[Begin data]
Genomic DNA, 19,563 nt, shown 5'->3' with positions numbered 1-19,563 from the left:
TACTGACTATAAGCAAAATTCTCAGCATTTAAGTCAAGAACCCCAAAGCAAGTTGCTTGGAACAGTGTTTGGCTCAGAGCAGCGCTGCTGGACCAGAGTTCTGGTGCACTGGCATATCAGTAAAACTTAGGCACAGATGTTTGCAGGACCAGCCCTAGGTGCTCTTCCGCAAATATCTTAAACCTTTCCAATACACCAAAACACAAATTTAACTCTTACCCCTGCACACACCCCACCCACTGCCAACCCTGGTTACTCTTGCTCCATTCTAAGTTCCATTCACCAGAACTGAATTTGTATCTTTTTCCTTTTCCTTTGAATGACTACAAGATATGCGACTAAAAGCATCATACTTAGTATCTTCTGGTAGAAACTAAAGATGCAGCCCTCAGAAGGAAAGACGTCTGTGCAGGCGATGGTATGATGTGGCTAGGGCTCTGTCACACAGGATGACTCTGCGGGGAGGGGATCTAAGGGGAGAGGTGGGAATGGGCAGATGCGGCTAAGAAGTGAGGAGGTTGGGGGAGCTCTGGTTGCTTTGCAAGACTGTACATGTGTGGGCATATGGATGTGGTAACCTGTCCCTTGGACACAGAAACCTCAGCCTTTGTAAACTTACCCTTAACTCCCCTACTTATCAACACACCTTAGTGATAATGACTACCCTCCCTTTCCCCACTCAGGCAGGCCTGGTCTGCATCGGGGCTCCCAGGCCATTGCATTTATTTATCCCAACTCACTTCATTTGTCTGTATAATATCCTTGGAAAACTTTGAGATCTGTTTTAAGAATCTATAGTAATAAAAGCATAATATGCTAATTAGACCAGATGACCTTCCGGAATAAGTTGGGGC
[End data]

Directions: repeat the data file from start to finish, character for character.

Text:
Genomic DNA, 19,563 nt, shown 5'->3' with positions numbered 1-19,563 from the left:
TACTGACTATAAGCAAAATTCTCAGCATTTAAGTCAAGAACCCCAAAGCAAGTTGCTTGGAACAGTGTTTGGCTCAGAGCAGCGCTGCTGGACCAGAGTTCTGGTGCACTGGCATATCAGTAAAACTTAGGCACAGATGTTTGCAGGACCAGCCCTAGGTGCTCTTCCGCAAATATCTTAAACCTTTCCAATACACCAAAACACAAATTTAACTCTTACCCCTGCACACACCCCACCCACTGCCAACCCTGGTTACTCTTGCTCCATTCTAAGTTCCATTCACCAGAACTGAATTTGTATCTTTTTCCTTTTCCTTTGAATGACTACAAGATATGCGACTAAAAGCATCATACTTAGTATCTTCTGGTAGAAACTAAAGATGCAGCCCTCAGAAGGAAAGACGTCTGTGCAGGCGATGGTATGATGTGGCTAGGGCTCTGTCACACAGGATGACTCTGCGGGGAGGGGATCTAAGGGGAGAGGTGGGAATGGGCAGATGCGGCTAAGAAGTGAGGAGGTTGGGGGAGCTCTGGTTGCTTTGCAAGACTGTACATGTGTGGGCATATGGATGTGGTAACCTGTCCCTTGGACACAGAAACCTCAGCCTTTGTAAACTTACCCTTAACTCCCCTACTTATCAACACACCTTAGTGATAATGACTACCCTCCCTTTCCCCACTCAGGCAGGCCTGGTCTGCATCGGGGCTCCCAGGCCATTGCATTTATTTATCCCAACTCACTTCATTTGTCTGTATAATATCCTTGGAAAACTTTGAGATCTGTTTTAAGAATCTATAGTAATAAAAGCATAATATGCTAATTAGACCAGATGACCTTCCGGAATAAGTTGGGGC